Labour leader has dismissed bloggers' calls for him to step down as 'nonsense.'

Labour leader David Shearer is brushing off a crescendo of calls for him to step down by left-leaning bloggers and commentators, saying it is "nonsense" and should be ignored.

Discontent with Mr Shearer's leadership does not appear to have galvanised any challenges to his position, but it is damaging and has allowed right-wing bloggers to claim a campaign is under way to undermine Shearer in the lead-up to the party's conference this weekend.

The open criticism has so far largely been from party members and supporters but there is concern it is starting to spill over into the caucus and there is pressure on Mr Shearer to perform well at the conference.

Labour will introduce a new process to elect its leader at that conference - including giving members 40 per cent of the share of the vote which determined the leader and party affiliates 20 per cent. Currently only caucus votes on the leader.


The series of those calling for Shearer to step down included three bloggers on the Standard blog, although another Standard blogger, former Labour secretary Mike Smith, counselled against a change. Other critics included Brian Edwards, who has consistently been critical of Shearer, and Herald columnist Tapu Misa.

Yesterday the three MPs regarded as having leadership goals - Grant Robertson, David Cunliffe and Andrew Little - all ruled out any immediate challenge and rejected suggestions they were involved in any attempt to undermine Mr Shearer.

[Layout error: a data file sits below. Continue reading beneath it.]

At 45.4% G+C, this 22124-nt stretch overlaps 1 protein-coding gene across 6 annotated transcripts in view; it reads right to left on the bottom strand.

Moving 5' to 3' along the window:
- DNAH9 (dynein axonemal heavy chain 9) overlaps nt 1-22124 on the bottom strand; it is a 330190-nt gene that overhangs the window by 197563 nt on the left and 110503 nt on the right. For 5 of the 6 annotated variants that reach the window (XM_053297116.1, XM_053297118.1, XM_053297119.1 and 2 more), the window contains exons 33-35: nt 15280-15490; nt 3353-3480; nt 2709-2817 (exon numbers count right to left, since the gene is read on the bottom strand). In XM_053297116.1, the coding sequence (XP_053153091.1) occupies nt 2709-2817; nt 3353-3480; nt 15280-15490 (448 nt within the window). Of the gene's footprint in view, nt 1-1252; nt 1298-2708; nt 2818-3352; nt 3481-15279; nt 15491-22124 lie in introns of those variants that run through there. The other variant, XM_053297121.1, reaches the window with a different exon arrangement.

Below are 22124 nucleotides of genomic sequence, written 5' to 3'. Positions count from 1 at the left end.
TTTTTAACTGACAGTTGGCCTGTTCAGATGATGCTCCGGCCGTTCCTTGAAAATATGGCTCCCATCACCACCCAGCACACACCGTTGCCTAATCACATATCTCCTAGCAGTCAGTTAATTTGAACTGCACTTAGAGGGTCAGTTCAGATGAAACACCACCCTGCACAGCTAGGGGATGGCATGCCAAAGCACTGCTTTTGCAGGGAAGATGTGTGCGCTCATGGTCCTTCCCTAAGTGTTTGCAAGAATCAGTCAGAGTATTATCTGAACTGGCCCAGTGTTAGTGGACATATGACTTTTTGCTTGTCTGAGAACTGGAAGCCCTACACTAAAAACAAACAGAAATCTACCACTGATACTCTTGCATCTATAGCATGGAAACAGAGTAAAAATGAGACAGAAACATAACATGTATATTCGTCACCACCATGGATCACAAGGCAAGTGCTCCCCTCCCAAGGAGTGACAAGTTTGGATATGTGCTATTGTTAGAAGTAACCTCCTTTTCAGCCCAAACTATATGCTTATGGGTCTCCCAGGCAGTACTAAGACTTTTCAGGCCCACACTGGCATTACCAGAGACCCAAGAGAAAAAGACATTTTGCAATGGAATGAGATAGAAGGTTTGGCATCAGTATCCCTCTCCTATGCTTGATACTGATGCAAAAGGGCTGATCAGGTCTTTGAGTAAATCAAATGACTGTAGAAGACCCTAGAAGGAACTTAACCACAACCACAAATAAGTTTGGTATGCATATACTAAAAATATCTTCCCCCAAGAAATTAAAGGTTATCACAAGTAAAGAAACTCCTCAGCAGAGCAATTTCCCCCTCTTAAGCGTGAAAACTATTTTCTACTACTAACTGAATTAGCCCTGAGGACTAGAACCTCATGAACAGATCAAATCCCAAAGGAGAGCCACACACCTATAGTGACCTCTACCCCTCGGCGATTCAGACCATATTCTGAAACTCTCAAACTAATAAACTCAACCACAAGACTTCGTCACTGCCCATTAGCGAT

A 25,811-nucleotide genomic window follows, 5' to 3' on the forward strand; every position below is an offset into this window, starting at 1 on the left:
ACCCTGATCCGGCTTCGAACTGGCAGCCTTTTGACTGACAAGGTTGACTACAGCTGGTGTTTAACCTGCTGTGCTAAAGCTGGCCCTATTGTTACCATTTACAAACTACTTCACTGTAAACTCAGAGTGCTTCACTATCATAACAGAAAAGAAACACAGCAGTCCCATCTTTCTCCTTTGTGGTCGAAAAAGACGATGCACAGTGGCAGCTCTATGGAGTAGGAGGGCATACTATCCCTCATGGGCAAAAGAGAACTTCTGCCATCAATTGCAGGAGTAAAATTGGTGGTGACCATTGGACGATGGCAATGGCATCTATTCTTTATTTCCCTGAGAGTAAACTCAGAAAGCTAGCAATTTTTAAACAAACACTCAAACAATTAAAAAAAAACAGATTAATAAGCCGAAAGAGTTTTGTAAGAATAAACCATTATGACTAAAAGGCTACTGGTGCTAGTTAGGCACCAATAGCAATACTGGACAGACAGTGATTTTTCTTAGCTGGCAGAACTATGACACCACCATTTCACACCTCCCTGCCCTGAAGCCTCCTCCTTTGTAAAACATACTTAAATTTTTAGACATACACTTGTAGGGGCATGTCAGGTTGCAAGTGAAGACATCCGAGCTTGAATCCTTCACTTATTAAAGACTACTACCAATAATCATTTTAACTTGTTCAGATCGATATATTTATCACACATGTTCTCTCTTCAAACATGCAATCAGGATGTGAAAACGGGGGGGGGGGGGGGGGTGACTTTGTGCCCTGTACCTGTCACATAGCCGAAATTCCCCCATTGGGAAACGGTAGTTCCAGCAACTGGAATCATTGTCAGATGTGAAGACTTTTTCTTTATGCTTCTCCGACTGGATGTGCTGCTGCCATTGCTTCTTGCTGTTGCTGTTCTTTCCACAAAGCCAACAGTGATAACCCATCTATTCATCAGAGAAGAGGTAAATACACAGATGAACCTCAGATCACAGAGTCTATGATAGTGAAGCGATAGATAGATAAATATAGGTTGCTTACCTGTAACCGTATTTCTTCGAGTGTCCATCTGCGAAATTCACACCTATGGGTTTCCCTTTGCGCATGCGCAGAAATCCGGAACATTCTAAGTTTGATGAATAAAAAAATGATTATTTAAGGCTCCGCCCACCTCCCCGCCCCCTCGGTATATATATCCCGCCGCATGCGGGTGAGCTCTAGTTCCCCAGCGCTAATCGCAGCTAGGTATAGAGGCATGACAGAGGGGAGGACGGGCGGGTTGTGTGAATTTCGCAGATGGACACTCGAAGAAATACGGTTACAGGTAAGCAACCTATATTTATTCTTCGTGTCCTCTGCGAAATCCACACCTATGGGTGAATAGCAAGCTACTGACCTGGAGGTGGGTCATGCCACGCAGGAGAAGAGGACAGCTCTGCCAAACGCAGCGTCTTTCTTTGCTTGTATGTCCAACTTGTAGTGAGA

Deputy leader Mr Robertson said he had no intention of challenging Mr Shearer and dismissed the criticism, saying Labour was doing well and closing the gap with National.

"I'm backing David 100 per cent."

David Cunliffe, who lost in the leadership contest against Mr Shearer last year and was perceived to have more support among the members, said Mr Shearer had his support as leader. Asked if he would run for the leadership again he said,"Crikey dick - I haven't crossed that bridge at all. I am very clear that our leader has my support."

He said Labour had a lot of "weighty matters" to get through, including a modernisation process.

Andrew Little, when asked whether he would rule out running for the leadership, said a change of leadership was not currently an issue within Labour. He said he had not seen the blogs in question.

Mr Shearer said the spate of calls consisted of "a small circle of bloggers feeding off each other and I'm surprised the media is taking it seriously. It's nonsense."


He said Labour had halved the gap in the polls between Labour and National since the last election.

"We'll continue to take it to the Government and stand up for what matters to Kiwis. That's jobs, education, a strong economy and the opportunity for every Kiwi to get ahead."

At the conference Labour is expected to make organisational changes recommended after a major review of the party following its abysmal election result in 2011.